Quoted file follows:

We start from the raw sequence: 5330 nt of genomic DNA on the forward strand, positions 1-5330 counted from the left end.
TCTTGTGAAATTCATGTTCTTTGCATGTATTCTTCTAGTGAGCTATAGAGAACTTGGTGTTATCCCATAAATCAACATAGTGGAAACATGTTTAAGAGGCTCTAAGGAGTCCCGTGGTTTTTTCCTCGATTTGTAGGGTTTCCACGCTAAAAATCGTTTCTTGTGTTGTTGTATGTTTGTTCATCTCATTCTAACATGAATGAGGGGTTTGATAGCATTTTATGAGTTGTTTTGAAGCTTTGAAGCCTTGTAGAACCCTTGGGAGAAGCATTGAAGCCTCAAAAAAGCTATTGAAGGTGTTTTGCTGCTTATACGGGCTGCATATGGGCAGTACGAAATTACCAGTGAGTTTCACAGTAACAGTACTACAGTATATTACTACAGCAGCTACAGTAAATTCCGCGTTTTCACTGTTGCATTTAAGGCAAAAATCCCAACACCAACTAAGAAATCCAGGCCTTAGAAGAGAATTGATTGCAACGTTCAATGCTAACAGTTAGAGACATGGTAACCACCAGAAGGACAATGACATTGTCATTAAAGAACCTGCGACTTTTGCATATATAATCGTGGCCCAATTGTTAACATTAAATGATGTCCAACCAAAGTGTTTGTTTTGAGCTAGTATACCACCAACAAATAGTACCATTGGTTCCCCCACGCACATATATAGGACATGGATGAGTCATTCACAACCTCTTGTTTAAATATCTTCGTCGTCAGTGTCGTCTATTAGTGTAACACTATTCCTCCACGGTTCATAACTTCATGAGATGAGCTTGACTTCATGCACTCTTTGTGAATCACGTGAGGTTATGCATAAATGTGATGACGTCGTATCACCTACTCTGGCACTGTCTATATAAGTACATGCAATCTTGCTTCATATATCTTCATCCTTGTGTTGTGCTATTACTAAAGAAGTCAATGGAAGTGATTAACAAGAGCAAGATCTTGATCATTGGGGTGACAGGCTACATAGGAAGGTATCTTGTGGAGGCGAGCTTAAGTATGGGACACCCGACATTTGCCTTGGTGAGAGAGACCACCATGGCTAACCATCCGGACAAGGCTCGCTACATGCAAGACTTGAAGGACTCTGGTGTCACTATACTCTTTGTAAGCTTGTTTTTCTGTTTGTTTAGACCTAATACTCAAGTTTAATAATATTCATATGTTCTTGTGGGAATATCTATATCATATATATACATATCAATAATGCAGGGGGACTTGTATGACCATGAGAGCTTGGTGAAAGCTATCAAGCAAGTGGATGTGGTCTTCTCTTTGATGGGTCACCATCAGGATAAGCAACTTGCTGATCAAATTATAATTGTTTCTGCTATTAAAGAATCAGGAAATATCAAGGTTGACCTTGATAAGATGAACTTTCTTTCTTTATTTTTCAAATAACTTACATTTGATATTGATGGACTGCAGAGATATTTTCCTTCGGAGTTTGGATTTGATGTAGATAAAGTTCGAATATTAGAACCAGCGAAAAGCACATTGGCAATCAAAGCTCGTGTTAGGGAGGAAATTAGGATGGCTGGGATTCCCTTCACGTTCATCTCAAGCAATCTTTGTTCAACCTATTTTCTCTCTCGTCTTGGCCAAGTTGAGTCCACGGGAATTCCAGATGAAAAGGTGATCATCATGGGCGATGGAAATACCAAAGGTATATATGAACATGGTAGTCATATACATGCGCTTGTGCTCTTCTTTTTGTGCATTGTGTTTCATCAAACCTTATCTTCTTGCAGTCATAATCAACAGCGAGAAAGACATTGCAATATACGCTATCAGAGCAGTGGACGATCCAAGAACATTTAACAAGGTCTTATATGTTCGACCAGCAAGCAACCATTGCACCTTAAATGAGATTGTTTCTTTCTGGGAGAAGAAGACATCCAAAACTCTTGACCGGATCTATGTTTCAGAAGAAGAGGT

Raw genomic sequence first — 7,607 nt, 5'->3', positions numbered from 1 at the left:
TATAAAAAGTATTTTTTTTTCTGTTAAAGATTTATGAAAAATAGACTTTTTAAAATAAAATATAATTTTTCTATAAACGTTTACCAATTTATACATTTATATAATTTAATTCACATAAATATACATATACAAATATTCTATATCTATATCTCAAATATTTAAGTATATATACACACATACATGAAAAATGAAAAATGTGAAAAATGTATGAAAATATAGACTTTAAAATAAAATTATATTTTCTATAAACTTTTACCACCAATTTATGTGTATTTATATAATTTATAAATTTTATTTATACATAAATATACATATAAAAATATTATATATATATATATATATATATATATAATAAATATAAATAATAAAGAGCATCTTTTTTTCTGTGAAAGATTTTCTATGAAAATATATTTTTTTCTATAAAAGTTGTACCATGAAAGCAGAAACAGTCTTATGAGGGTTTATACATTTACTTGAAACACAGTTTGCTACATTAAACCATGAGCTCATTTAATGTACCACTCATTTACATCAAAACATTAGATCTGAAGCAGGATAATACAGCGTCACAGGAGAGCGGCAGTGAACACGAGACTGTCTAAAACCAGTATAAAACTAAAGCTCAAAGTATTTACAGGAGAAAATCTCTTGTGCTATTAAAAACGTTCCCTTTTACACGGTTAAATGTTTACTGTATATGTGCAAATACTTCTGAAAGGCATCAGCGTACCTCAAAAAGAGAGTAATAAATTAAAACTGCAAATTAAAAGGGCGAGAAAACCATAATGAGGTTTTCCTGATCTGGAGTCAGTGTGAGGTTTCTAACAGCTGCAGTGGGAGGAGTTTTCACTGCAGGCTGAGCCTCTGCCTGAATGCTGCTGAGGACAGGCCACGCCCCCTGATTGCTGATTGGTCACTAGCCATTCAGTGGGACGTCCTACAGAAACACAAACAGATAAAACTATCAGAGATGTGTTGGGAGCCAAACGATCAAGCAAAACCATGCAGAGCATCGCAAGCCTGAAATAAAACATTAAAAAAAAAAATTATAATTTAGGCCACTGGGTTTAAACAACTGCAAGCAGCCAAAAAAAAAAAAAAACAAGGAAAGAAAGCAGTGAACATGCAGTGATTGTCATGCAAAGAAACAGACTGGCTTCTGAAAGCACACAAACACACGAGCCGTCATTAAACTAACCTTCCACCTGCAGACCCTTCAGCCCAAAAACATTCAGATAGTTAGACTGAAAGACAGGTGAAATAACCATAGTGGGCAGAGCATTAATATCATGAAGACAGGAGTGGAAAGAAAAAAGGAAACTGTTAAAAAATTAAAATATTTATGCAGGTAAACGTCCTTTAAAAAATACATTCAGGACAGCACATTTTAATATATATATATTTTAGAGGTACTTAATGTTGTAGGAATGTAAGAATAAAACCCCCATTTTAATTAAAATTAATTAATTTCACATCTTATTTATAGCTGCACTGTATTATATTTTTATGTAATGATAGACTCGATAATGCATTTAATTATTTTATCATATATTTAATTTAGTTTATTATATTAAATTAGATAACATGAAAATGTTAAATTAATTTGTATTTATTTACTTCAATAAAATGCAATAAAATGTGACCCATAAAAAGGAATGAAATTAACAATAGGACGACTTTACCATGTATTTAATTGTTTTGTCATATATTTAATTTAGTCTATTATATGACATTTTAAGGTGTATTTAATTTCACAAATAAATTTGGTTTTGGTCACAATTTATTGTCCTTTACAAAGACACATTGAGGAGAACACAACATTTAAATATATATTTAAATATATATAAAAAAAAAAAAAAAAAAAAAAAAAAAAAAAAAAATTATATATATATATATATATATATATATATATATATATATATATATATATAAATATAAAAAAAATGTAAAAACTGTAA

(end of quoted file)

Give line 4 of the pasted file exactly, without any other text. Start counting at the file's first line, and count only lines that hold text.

TATAAAAAGTATTTTTTTTTCTGTTAAAGATTTATGAAAAATAGACTTTTTAAAATAAAATATAATTTTTCTATAAACGTTTACCAATTTATACATTTATATAATTTAATTCACATAAATATACATATACAAATATTCTATATCTATATCTCAAATATTTAAGTATATATACACACATACATGAAAAATGAAAAATGTGAAAAATGTATGAAAATATAGACTTTAAAATAAAATTATATTTTCTATAAACTTTTACCACCAATTTATGTGTATTTATATAATTTATAAATTTTATTTATACATAAATATACATATAAAAATATTATATATATATATATATATATATATATAATAAATATAAATAATAAAGAGCATCTTTTTTTCTGTGAAAGATTTTCTATGAAAATATATTTTTTTCTATAAAAGTTGTACCATGAAAGCAGAAACAGTCTTATGAGGGTTTATACATTTACTTGAAACACAGTTTGCTACATTAAACCATGAGCTCATTTAATGTACCACTCATTTACATCAAAACATTAGATCTGAAGCAGGATAATACAGCGTCACAGGAGAGCGGCAGTGAACACGAGACTGTCTAAAACCAGTATAAAACTAAAGCTCAAAGTATTTACAGGAGAAAATCTCTTGTGCTATTAAAAACGTTCCCTTTTACACGGTTAAATGTTTACTGTATATGTGCAAATACTTCTGAAAGGCATCAGCGTACCTCAAAAAGAGAGTAATAAATTAAAACTGCAAATTAAAAGGGCGAGAAAACCATAATGAGGTTTTCCTGATCTGGAGTCAGTGTGAGGTTTCTAACAGCTGCAGTGGGAGGAGTTTTCACTGCAGGCTGAGCCTCTGCCTGAATGCTGCTGAGGACAGGCCACGCCCCCTGATTGCTGATTGGTCACTAGCCATTCAGTGGGACGTCCTACAGAAACACAAACAGATAAAACTATCAGAGATGTGTTGGGAGCCAAACGATCAAGCAAAACCATGCAGAGCATCGCAAGCCTGAAATAAAACATTAAAAAAAAAAATTATAATTTAGGCCACTGGGTTTAAACAACTGCAAGCAGCCAAAAAAAAAAAAAAACAAGGAAAGAAAGCAGTGAACATGCAGTGATTGTCATGCAAAGAAACAGACTGGCTTCTGAAAGCACACAAACACACGAGCCGTCATTAAACTAACCTTCCACCTGCAGACCCTTCAGCCCAAAAACATTCAGATAGTTAGACTGAAAGACAGGTGAAATAACCATAGTGGGCAGAGCATTAATATCATGAAGACAGGAGTGGAAAGAAAAAAGGAAACTGTTAAAAAATTAAAATATTTATGCAGGTAAACGTCCTTTAAAAAATACATTCAGGACAGCACATTTTAATATATATATATTTTAGAGGTACTTAATGTTGTAGGAATGTAAGAATAAAACCCCCATTTTAATTAAAATTAATTAATTTCACATCTTATTTATAGCTGCACTGTATTATATTTTTATGTAATGATAGACTCGATAATGCATTTAATTATTTTATCATATATTTAATTTAGTTTATTATATTAAATTAGATAACATGAAAATGTTAAATTAATTTGTATTTATTTACTTCAATAAAATGCAATAAAATGTGACCCATAAAAAGGAATGAAATTAACAATAGGACGACTTTACCATGTATTTAATTGTTTTGTCATATATTTAATTTAGTCTATTATATGACATTTTAAGGTGTATTTAATTTCACAAATAAATTTGGTTTTGGTCACAATTTATTGTCCTTTACAAAGACACATTGAGGAGAACACAACATTTAAATATATATTTAAATATATATAAAAAAAAAAAAAAAAAAAAAAAAAAAAAAAAAAATTATATATATATATATATATATATATATATATATATATATATATATATATAAATATAAAAAAAATGTAAAAACTGTAA